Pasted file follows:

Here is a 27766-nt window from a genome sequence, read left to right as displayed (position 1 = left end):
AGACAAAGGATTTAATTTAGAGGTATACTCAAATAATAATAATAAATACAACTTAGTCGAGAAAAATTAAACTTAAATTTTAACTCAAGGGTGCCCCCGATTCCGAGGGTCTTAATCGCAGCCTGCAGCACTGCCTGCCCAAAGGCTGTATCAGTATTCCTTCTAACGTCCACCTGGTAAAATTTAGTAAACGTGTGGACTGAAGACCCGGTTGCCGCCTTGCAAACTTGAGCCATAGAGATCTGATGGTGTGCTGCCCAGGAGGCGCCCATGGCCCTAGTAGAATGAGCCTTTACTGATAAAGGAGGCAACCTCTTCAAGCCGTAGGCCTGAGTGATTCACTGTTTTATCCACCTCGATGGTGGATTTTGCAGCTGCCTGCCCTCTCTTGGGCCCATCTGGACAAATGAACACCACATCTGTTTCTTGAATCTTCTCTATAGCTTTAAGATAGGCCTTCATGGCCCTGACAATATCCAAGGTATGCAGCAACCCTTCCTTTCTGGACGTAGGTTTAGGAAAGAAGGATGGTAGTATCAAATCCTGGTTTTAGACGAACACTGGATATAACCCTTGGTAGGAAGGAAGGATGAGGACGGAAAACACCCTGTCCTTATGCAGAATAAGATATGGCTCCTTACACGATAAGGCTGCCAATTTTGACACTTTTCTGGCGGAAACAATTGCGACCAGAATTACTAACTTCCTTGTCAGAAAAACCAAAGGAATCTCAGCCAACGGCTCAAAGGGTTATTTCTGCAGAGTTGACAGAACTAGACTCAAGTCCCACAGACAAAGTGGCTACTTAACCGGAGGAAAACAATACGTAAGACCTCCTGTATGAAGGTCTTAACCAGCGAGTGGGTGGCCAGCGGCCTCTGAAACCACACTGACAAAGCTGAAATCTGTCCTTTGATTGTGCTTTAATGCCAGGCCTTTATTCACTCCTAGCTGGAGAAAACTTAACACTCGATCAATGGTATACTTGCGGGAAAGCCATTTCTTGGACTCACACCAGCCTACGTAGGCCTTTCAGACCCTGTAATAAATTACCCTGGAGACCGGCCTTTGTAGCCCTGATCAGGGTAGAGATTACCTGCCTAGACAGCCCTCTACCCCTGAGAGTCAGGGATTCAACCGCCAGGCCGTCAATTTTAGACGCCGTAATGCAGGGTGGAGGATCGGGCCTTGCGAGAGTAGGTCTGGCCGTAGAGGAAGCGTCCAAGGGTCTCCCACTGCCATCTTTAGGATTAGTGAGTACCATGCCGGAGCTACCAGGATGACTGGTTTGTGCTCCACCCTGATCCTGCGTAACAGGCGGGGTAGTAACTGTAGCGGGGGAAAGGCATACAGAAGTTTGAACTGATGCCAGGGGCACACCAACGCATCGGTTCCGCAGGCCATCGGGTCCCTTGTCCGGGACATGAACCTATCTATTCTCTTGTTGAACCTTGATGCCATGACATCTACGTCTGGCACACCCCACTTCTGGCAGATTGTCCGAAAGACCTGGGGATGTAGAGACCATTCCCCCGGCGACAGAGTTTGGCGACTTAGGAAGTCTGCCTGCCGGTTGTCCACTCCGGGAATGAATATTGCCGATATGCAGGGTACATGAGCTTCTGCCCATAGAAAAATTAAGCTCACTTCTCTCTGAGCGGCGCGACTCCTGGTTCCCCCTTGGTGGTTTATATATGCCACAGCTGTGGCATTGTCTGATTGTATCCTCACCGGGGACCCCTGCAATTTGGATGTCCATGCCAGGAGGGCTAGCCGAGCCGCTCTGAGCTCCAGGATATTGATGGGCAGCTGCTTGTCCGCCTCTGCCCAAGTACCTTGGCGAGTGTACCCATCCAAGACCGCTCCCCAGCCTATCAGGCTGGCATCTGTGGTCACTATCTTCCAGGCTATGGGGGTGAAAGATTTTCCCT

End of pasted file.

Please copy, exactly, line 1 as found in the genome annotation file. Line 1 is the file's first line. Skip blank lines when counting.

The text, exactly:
Here is a 27766-nt window from a genome sequence, read left to right as displayed (position 1 = left end):